noun, plural: pyrogens
A substance inducing fever by acting on the hypothalamic thermoregulatory center and increasing its set point
Pyrogens are substances that induce fever. They act on the hypothalamic thermoregulatory center. They inhibit the heat-sensing neurons while stimulating the cold-sensing neurons, thus, resulting in the hypothalamus increasing body temperature above the normal range. The result is a condition called fever. The action of pyrogen resulting in a febrile response is thought to be a part of the body’s ability to combat infection. The increase in body temperature may kill or inhibit the growth of infectious microbes that cannot tolerate a higher temperature range. The rise in body temperature may also help stimulate motion, activity, and multiplication of white blood cells as well as increase the production of antibodies.1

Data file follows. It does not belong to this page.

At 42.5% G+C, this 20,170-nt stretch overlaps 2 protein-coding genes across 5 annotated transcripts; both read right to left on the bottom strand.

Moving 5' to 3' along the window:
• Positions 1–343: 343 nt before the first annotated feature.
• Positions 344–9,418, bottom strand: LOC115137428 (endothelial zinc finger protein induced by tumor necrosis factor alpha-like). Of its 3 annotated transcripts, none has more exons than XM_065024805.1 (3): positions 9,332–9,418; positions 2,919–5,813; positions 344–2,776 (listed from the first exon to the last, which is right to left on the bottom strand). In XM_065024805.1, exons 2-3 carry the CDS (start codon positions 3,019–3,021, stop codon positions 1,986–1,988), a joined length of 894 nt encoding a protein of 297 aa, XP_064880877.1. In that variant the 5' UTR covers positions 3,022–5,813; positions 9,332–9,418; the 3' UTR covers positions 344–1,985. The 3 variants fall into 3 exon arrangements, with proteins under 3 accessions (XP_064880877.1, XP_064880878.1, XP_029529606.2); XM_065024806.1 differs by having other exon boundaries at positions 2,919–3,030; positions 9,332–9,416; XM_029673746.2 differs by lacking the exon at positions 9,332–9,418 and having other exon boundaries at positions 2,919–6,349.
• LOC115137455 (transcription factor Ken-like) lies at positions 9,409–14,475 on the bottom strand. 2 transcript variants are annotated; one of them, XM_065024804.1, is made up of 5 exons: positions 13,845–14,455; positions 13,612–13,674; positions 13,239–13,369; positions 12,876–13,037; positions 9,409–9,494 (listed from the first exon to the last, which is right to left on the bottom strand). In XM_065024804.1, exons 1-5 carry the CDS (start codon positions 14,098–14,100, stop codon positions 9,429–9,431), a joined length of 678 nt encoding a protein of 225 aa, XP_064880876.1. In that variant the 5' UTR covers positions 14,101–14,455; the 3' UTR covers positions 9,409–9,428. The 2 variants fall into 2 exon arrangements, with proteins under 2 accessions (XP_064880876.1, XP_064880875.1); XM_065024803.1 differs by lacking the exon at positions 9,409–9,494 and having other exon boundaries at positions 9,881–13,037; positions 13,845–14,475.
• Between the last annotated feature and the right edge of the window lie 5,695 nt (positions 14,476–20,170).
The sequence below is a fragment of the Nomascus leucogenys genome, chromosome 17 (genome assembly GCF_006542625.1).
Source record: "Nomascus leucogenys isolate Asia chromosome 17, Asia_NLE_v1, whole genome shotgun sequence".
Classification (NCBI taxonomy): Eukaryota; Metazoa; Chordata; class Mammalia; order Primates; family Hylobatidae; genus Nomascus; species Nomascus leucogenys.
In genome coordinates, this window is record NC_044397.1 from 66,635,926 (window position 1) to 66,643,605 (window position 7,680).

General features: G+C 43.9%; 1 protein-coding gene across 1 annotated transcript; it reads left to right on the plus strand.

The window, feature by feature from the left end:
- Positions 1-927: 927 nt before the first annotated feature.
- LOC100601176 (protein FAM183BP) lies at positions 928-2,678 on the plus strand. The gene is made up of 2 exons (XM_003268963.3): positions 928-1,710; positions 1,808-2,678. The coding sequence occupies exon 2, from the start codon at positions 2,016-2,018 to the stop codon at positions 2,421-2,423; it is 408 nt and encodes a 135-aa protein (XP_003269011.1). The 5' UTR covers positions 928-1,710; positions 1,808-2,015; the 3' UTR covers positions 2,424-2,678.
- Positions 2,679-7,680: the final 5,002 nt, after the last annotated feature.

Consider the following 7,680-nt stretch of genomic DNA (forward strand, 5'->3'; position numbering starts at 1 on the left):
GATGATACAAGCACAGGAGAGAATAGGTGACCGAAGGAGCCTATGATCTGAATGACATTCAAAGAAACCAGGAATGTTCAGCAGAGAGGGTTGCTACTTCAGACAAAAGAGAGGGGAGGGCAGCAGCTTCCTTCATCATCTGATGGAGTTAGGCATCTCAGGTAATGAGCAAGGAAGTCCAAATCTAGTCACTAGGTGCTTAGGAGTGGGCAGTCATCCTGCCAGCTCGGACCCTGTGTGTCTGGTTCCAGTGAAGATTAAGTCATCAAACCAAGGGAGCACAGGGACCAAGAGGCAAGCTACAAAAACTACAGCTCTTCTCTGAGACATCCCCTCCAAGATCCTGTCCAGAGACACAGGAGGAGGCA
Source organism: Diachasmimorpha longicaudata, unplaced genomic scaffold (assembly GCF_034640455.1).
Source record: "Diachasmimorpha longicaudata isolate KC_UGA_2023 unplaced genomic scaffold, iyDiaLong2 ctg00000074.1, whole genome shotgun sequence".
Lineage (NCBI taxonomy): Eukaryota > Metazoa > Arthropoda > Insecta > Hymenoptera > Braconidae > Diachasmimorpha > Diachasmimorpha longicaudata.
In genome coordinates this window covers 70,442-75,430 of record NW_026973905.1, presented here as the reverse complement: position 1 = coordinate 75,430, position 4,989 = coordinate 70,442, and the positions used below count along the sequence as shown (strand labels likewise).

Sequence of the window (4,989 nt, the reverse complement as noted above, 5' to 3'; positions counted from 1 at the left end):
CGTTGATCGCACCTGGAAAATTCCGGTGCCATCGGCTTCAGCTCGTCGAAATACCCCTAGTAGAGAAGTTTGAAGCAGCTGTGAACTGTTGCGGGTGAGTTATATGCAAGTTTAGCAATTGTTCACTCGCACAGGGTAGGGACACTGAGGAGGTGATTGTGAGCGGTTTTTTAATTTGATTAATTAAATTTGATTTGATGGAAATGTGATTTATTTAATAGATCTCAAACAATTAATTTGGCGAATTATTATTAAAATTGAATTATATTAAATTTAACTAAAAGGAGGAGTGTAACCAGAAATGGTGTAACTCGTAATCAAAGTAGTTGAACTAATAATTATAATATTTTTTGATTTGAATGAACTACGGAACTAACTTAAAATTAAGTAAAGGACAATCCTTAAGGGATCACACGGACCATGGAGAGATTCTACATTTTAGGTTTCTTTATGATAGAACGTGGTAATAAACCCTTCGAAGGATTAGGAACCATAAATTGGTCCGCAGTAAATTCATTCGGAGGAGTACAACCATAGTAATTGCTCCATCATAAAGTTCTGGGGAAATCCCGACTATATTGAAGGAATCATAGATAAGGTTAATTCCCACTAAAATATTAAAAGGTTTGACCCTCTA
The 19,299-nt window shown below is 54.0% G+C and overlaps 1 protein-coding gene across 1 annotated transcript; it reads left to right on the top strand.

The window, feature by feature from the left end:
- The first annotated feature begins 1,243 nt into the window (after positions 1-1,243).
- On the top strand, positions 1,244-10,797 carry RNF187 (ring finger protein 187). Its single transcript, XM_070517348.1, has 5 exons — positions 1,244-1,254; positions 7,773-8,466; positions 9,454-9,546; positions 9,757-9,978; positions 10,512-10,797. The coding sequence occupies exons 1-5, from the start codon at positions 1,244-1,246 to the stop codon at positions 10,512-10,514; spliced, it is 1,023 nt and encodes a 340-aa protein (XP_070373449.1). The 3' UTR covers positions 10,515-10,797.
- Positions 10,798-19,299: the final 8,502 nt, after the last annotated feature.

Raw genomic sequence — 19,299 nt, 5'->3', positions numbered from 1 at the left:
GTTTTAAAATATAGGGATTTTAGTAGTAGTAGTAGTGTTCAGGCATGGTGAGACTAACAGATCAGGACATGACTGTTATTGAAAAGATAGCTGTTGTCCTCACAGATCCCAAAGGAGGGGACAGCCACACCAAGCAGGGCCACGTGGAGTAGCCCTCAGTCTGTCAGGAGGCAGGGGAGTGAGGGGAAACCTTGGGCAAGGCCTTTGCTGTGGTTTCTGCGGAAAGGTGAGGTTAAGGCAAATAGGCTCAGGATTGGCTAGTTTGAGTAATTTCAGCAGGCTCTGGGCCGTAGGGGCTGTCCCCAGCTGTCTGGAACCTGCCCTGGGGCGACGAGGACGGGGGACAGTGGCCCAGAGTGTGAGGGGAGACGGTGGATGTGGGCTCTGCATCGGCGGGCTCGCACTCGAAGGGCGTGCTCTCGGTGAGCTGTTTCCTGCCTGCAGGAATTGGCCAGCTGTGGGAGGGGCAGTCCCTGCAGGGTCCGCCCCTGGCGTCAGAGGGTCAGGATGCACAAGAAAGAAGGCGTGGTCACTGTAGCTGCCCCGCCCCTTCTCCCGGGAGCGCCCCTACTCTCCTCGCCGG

There are two types of natural pyrogens: (1) endogenous pyrogens that the host’s pyrogen cytokines and (2) exogenous pyrogens that are microbial substance (e.g. lipopolysaccharides in the cell wall of certain bacteria).
Word origin: Latin pyr, from Ancient Greek pûr (fire) + Ancient Greek –genḗs (producer of)
1 The Editors of Encyclopædia Britannica. 2014. Fever. Britannica.com. Retrieved from http://www.britannica.com/EBchecked/topic/205674/fever